From skies to streets to subways, the coronavirus pandemic has brought dramatic and unequal changes to the ways that global societies move. Travel demand plummeted as stay-at-home orders and economic shutdowns swept the world, creating conditions that varied by geography, job status, income, race, and other factors.
These patterns reveal the deep socioeconomic inequalities built into the world's cities, which have profoundly affected the pandemic's uneven death toll to date. Now travel is bouncing back, even as coronavirus continues to claim lives and with further outbreaks likely to come. The lessons of the great transportation freeze of 2020 could guide future policies as many cities reopen and attempt to build a healthier future.
Nearly six months on, snapshots of global data paint a picture of where, how, and why cities stopped moving, and what the future may hold as the coronavirus travel freeze begins to thaw.
Travel restrictions all but halted flights from China in the early months of 2020, but that didn't stop the disease from spreading out of Wuhan, site of the first urban outbreak. As infections cropped up in global cities in January and February, social distancing measures and lockdowns caused overall surface travel to dive, first gradually, then suddenly.
Maps using traffic and search data from TomTom, Mapbox, and Apple's Mobility Index show how this happened, and how transportation demand is beginning to creep back up. The Apple Mobility Index data shows how different modes of travel compare to one another in 12 global cities, based on use of Apple's navigation app. Though it hardly captures every trip, the index is a window into broad trends, which themselves reflect the range of government responses to Covid-19 seen around the world.
Well-versed in pandemic protocol after its 2003 SARS outbreak, Taiwan emerged early on from coronavirus as a global exemplar; rigorous testing, tracing, and isolation tactics minimized case numbers and kept the economy open. Accordingly, the capital Taipei had a relatively modest decline in travel, with demand for driving falling 42% from a January 2020 baseline. In contrast, Milan, which implemented strict lockdown measures following a rapid surge in severe cases, experienced an 90% drop. Government measures in Mumbai after its first case led to a similarly massive decline.
The shifts also varied by mode: While declines in walking were larger than they were for driving, the most dramatic was on public transit. Some city governments explicitly told residents to avoid subways and buses if they could to reduce transmission risk. Among them was New York City, where about 56% of commuters normally use transit. Now, as driving and walking start to rebound around the world, public transit use has barely returned in many places.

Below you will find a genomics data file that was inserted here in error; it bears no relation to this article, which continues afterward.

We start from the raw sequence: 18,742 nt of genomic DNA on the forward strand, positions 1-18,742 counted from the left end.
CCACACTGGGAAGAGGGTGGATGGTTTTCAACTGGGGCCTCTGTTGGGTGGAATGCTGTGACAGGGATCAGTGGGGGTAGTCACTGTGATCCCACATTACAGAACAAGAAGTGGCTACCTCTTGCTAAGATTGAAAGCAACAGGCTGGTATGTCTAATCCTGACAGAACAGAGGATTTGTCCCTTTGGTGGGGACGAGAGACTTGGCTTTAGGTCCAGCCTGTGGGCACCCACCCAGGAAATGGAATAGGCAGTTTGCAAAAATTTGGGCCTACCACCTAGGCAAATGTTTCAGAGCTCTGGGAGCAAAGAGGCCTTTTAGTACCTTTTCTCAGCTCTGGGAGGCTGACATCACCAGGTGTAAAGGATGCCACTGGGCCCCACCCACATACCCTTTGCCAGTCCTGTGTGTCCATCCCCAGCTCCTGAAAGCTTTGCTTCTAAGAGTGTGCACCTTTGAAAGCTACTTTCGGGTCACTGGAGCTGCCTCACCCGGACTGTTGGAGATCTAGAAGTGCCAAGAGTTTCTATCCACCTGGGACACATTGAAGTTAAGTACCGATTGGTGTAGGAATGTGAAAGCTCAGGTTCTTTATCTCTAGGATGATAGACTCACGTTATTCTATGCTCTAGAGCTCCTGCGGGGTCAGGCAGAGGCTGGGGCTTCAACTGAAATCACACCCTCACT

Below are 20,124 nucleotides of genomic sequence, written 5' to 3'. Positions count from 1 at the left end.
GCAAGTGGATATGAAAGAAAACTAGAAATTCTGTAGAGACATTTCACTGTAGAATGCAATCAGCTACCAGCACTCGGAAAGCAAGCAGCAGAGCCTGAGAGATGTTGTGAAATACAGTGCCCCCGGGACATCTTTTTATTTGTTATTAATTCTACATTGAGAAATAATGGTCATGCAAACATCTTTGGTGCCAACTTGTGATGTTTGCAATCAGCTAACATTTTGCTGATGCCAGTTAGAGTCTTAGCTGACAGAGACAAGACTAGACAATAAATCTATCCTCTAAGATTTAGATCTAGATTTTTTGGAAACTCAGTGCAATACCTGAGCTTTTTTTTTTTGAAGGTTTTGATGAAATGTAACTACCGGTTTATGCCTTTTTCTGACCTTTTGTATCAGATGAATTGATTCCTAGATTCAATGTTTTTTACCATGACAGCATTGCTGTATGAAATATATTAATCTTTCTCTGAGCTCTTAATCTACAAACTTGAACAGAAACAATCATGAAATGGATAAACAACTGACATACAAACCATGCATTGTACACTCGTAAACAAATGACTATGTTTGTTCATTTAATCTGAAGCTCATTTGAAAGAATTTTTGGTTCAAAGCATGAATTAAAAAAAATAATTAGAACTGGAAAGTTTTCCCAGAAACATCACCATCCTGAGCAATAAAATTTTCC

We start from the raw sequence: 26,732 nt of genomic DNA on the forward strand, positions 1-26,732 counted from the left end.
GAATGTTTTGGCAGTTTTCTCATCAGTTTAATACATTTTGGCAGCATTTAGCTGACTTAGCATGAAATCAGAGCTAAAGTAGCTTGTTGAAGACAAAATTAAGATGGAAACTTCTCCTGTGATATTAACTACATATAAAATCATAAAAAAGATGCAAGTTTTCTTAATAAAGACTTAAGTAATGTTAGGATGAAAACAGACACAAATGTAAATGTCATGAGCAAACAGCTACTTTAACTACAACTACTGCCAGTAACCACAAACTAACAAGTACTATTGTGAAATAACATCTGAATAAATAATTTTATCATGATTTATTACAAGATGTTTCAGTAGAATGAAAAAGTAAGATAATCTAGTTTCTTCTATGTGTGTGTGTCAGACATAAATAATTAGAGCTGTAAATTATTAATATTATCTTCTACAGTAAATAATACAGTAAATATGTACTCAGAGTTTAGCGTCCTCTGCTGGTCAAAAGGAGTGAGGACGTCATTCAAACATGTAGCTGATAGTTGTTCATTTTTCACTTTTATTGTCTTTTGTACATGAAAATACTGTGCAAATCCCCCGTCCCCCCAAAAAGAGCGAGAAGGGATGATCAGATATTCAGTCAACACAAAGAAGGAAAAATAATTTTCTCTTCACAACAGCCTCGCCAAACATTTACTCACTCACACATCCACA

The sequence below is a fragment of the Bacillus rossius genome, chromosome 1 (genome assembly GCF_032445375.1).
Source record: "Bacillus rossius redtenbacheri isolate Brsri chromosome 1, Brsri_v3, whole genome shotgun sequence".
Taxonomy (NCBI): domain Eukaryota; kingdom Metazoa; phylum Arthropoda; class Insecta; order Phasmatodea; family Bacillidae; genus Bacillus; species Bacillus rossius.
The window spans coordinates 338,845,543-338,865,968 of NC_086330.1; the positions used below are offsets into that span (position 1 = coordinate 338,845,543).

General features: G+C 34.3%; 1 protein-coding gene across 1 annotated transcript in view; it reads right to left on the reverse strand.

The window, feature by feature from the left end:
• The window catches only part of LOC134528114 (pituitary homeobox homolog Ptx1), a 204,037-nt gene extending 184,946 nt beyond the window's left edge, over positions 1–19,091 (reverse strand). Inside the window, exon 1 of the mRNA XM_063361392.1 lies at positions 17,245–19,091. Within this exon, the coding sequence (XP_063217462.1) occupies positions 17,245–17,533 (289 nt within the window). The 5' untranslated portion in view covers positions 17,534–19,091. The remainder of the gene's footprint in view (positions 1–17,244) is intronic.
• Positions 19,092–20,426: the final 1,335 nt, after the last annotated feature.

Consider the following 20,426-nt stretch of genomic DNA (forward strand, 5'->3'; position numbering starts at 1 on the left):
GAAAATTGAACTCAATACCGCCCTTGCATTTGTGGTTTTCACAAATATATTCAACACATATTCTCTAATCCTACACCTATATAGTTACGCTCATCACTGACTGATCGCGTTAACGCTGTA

Travel on newer forms of mobility was also hit hard. In April, Uber's gross global ride-hailing bookings fell by as much as 80% compared to the previous year, the Information reported. An April analysis of credit card data by the New York Times found that spending on electric scooter rentals had fallen the most of all modes, by nearly 100%, though part of that was because operators pulled out of many cities while laying off large numbers of their workforce.
One countercurrent was in bicycling. Bike-share systems around the world gained popularity as commuters fled transit systems: In Beijing, the three largest bike-share systems reported a 150% increase in use by May, according to the research firm ITDP. Ride volumes grew some 67% on New York City's bike-sharing system in early March; though use dropped under the ensuing economic shutdown, officials predict a longer-term surge in cycling as the city recovers. London's transit authority similarly anticipates a potential 10-fold increase in cycling in the coming years.
Consumers also bought their own wheels: Market researchers at NPD Group estimate that personal bike sales in the US nearly doubled in March 2020, compared to the previous year.
Clearer skies, speedier streets
With an estimated three billion people told to stay home by late March, the effects on the environment were rapid and noticeable. Los Angeles had its longest stretch of clean air since the 1980s. For the first time in decades, the Himalayas were visible from parts of India. Nitrogen dioxide, found in vehicle exhaust, fell by as much as 60% over northern China, Western Europe and the US in early 2020 compared to the same time in 2019, two studies published in Geophysical Research Letters found. The drop in transportation emissions in the Wuhan region alone may have prevented more than 12,000 deaths, nearly 2.5 times the mortalities attributed to Covid-19 in China by early May, researchers wrote in the Lancet.
Many transportation officials viewed the empty streets as a chance to reorganize them. To enable social distancing for pedestrians and cyclists still on the road, and to expand access to the outdoors, at least 100 cities around the world, including Nairobi, London, Bogota, Mexico City, New York, Los Angeles, and Sydney, instituted policies such as turning sections of their cleared-out roads into pedestrian corridors and adding new bike lanes. In many cases, these changes were temporary, but in others they were announced as permanent.